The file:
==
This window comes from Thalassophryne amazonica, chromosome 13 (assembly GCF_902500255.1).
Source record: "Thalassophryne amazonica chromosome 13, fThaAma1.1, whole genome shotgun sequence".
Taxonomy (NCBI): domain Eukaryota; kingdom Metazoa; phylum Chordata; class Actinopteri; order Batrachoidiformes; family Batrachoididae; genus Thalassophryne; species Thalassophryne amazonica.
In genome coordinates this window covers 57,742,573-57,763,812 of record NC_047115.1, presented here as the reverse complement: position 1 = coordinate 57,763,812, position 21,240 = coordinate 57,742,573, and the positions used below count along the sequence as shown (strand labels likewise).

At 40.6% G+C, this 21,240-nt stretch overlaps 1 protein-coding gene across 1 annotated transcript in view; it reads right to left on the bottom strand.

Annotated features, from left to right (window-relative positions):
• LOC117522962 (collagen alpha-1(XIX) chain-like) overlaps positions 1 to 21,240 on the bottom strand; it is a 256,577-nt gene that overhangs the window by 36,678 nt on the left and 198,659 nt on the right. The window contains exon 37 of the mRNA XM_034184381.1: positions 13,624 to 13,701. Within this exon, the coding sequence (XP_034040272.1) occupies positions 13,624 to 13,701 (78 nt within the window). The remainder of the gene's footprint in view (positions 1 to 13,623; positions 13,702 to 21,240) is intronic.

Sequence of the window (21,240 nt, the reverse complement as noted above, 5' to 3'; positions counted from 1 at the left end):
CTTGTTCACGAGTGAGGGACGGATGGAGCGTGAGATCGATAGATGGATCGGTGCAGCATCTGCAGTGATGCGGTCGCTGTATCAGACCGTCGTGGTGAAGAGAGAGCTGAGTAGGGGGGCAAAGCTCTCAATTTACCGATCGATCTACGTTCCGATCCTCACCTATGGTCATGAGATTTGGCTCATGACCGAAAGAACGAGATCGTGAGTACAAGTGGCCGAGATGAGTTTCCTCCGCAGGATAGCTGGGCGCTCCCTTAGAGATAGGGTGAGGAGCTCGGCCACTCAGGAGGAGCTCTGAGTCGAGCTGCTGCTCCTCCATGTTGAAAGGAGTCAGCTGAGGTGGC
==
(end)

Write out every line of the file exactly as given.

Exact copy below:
This window comes from Thalassophryne amazonica, chromosome 13 (assembly GCF_902500255.1).
Source record: "Thalassophryne amazonica chromosome 13, fThaAma1.1, whole genome shotgun sequence".
Taxonomy (NCBI): domain Eukaryota; kingdom Metazoa; phylum Chordata; class Actinopteri; order Batrachoidiformes; family Batrachoididae; genus Thalassophryne; species Thalassophryne amazonica.
In genome coordinates this window covers 57,742,573-57,763,812 of record NC_047115.1, presented here as the reverse complement: position 1 = coordinate 57,763,812, position 21,240 = coordinate 57,742,573, and the positions used below count along the sequence as shown (strand labels likewise).

At 40.6% G+C, this 21,240-nt stretch overlaps 1 protein-coding gene across 1 annotated transcript in view; it reads right to left on the bottom strand.

Annotated features, from left to right (window-relative positions):
• LOC117522962 (collagen alpha-1(XIX) chain-like) overlaps positions 1 to 21,240 on the bottom strand; it is a 256,577-nt gene that overhangs the window by 36,678 nt on the left and 198,659 nt on the right. The window contains exon 37 of the mRNA XM_034184381.1: positions 13,624 to 13,701. Within this exon, the coding sequence (XP_034040272.1) occupies positions 13,624 to 13,701 (78 nt within the window). The remainder of the gene's footprint in view (positions 1 to 13,623; positions 13,702 to 21,240) is intronic.

Sequence of the window (21,240 nt, the reverse complement as noted above, 5' to 3'; positions counted from 1 at the left end):
CTTGTTCACGAGTGAGGGACGGATGGAGCGTGAGATCGATAGATGGATCGGTGCAGCATCTGCAGTGATGCGGTCGCTGTATCAGACCGTCGTGGTGAAGAGAGAGCTGAGTAGGGGGGCAAAGCTCTCAATTTACCGATCGATCTACGTTCCGATCCTCACCTATGGTCATGAGATTTGGCTCATGACCGAAAGAACGAGATCGTGAGTACAAGTGGCCGAGATGAGTTTCCTCCGCAGGATAGCTGGGCGCTCCCTTAGAGATAGGGTGAGGAGCTCGGCCACTCAGGAGGAGCTCTGAGTCGAGCTGCTGCTCCTCCATGTTGAAAGGAGTCAGCTGAGGTGGC